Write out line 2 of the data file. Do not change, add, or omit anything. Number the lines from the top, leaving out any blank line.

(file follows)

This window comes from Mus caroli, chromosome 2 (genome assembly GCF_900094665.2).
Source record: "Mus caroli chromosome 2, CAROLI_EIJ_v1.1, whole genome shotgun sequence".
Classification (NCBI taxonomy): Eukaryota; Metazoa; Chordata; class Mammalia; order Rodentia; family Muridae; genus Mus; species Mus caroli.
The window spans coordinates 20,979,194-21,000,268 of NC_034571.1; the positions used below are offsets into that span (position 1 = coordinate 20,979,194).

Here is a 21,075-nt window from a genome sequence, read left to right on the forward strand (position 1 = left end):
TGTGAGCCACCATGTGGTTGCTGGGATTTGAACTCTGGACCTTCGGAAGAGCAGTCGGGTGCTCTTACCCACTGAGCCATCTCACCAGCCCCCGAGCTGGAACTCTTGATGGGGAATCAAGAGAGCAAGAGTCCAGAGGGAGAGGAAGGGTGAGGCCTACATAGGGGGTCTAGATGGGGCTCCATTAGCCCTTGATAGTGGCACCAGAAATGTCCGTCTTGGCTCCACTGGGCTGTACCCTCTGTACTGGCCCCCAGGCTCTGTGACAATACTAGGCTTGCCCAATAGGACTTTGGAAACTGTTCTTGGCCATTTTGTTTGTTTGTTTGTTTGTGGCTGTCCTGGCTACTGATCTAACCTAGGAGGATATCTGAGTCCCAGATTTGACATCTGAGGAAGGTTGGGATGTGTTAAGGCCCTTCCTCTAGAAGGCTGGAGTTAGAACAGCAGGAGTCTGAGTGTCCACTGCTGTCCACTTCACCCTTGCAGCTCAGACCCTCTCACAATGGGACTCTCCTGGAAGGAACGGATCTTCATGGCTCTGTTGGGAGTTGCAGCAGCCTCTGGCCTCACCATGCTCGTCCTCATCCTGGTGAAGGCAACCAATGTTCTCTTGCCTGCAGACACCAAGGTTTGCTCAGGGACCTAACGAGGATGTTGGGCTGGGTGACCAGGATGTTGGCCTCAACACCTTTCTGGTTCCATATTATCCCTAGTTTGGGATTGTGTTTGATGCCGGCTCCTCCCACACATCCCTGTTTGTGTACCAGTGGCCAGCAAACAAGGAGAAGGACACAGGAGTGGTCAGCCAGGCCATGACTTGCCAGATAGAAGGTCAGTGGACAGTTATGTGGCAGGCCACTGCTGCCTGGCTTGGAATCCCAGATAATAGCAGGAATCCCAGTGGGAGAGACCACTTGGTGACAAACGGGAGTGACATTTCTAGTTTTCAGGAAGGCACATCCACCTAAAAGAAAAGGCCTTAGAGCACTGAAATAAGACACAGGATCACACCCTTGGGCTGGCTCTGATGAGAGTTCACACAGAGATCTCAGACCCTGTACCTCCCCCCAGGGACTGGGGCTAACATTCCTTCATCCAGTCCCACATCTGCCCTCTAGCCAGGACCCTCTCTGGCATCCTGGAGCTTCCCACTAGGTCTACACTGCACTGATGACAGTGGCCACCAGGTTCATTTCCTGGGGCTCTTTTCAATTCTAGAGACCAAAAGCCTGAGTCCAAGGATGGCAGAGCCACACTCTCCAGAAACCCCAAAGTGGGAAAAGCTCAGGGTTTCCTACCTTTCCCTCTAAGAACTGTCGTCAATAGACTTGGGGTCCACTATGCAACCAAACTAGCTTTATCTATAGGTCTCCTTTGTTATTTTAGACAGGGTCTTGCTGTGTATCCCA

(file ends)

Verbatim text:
Source record: "Mus caroli chromosome 2, CAROLI_EIJ_v1.1, whole genome shotgun sequence".